This is a live feed of a bald eagle nest in North Central Massachusetts.
Corporate sponsors of our "Local Nest"
Again we are looking for donations for this project. Your donations help support all the equipment and technical support required to bring the eagle nest cam to your computer. In addition, your donation will fund improvements to equipment and future expansion of the project.
For donations of $50.00 or more, we will send you a 8" X 10" photograph matted to 11" X 14" and signed print of the eagle photograph to the right that Dale captured during the 2010 nesting season. You can click the donation button above or send a check to the address below.
Massapoag Pond Photography 1070 Lancaster Avenue Lunenburg, MA 01462
This eagle print will be sent for donations of $50.00 or more.
Many thanks to the folks at MassWildlife for the expertise of the climbers they provided to install the camera in the nesting tree. Without them this would not have been possible.
Lunenburg Nesting History:
Nesting info 2009: Early winter 2008 the sightings of bald eagles started on areas ponds and lakes in Lunenburg. They were viewed a number of times on Massapoag Pond during the winter months feeding on bait fish tossed onto ice after a day of ice fishing activity.
Early 2009 a nest was spotted in a quiet cove on Lake Shirley. The pair continued building the nest readying it for nesting in early spring. The Massachusetts Division of Fisheries and Wildlife posted the area around the nest to protect the eagles from being disturbed. The female has only a silver Federal ID band and the male has both a Federal ID band as well as Massachusetts ID band. The male still has a bit of brown plumage on its head and tail feathers placing his age between 4 to 5 years old.
The eaglets were banded by the Massachusetts Division of Fisheries and Wildlife on June 2nd. The eaglets were banded with both a State and Federal band. On or around June 30th D0 made its first flight from the nest only not to return. D0 was found on the ground on by one of the local residents still alive on July 2nd. The Massachusetts Division of Fisheries and Wildlife was notified and D0 was transported to Tuffs Wildlife Clinic and later died on July 4th. It was reported that the bird was anemic, had some kind of infection indicated by a high white blood cell count, and could not keep down solid or liquid food. Necropsy showed a heavy infestation of liver flukes, possibly picked up by eating encysted fish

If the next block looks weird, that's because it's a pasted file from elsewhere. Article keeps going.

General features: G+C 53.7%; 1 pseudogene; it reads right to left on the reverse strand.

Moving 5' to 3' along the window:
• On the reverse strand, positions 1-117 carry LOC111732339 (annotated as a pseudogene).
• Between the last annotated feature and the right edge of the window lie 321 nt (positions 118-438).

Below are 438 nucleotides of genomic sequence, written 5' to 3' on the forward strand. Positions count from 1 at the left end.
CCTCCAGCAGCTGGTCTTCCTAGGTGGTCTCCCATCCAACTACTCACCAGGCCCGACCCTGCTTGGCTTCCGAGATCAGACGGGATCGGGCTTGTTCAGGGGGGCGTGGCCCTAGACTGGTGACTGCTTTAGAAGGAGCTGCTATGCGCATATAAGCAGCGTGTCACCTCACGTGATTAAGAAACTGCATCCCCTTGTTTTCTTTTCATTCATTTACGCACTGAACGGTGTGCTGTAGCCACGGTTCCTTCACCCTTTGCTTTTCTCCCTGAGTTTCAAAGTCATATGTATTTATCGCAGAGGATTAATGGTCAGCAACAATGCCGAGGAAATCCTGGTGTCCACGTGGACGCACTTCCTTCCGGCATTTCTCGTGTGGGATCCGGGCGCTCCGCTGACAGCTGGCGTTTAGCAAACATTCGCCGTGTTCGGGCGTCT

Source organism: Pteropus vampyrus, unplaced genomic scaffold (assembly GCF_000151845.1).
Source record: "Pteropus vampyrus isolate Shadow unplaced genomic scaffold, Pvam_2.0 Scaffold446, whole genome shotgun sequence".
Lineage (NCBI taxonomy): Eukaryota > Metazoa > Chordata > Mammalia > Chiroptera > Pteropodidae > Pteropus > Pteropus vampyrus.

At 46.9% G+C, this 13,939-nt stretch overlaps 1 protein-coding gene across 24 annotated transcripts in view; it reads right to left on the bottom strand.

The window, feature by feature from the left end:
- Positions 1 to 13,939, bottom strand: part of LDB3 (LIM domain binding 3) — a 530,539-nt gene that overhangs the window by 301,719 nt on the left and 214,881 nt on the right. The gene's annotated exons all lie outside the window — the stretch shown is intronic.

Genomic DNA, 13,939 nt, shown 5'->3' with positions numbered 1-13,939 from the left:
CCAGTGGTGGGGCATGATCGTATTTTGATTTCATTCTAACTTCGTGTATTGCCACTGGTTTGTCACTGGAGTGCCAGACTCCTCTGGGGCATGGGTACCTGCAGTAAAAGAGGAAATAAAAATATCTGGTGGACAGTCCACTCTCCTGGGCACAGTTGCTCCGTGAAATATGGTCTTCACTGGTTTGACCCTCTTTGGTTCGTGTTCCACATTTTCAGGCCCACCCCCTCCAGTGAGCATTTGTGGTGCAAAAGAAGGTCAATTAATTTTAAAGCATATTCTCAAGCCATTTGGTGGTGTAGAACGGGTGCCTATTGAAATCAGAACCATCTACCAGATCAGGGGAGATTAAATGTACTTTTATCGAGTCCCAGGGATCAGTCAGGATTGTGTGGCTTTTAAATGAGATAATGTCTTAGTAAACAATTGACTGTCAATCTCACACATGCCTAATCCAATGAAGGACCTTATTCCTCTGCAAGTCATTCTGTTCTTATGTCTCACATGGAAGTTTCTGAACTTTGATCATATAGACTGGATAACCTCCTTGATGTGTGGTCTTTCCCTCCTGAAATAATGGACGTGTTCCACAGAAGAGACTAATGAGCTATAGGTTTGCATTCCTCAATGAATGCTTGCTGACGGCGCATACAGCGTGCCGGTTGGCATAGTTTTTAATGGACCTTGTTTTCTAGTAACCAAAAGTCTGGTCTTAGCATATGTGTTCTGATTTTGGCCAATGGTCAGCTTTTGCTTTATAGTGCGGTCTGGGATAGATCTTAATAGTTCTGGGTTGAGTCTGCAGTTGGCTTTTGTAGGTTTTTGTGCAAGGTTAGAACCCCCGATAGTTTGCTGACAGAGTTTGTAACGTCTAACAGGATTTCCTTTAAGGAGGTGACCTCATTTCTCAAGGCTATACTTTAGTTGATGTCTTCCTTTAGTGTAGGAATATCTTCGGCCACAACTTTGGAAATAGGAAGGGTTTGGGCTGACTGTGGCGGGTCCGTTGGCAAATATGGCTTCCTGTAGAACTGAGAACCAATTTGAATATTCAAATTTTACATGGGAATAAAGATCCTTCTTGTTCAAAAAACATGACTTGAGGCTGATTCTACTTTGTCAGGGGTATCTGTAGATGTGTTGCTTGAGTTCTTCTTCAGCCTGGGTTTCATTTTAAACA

D1 fledged on July 12th, spending most of its time flying to the same trees it watched its parents flying to while in the nest. D1 spent the next 2 weeks close to the nest, but has since been seen flying around the lake. Soon D1 will have to start fending for itself and the process will start over again.
Nesting info 2010: This pair of eagles had a successful nesting season. One egg hatched around April 14th. The eaglet was banded on May 20th with a MA State band of D6 and appears to be a female. The eaglet fledged the nest on July 7th and seemed to very healthy the last time it was seen on August 21th. Click here to view photographs from 2010 nesting season.
Nesting info 2011: The middle of Feb. the pair started working on the nest. Late afternoon on March 19th an egg was laid. The first one hatched out on Easter April 24th. and on May 9th one head was visible in the nest.
On May 12th I photographed 2 eaglets in the nest. That was the last time as one died. It was also note on May 12th we had a change of pairing at this nesting location. On this day, when I visited, the female's behavior was very different. She was very agitated by my presence, unlike the 2 previous nesting seasons. I was able to photograph her legs and this eagle has no bands. At this time we do not know where the original female is. On June 2 the eagle was band by MassWildlife with both a Federal band and a MA State band U3.
A gallery of photographs for this nest can be viewed here
The eagles at this location moved to a new nesting location about 3/4 of a mile from this nest. We have no idea what nest the eagles will use next year. We will leave this equipment in place and power it back up late fall to see if they are working on this nest. If not, we will see what's is involved in installing a cam in the new nest for next nesting season.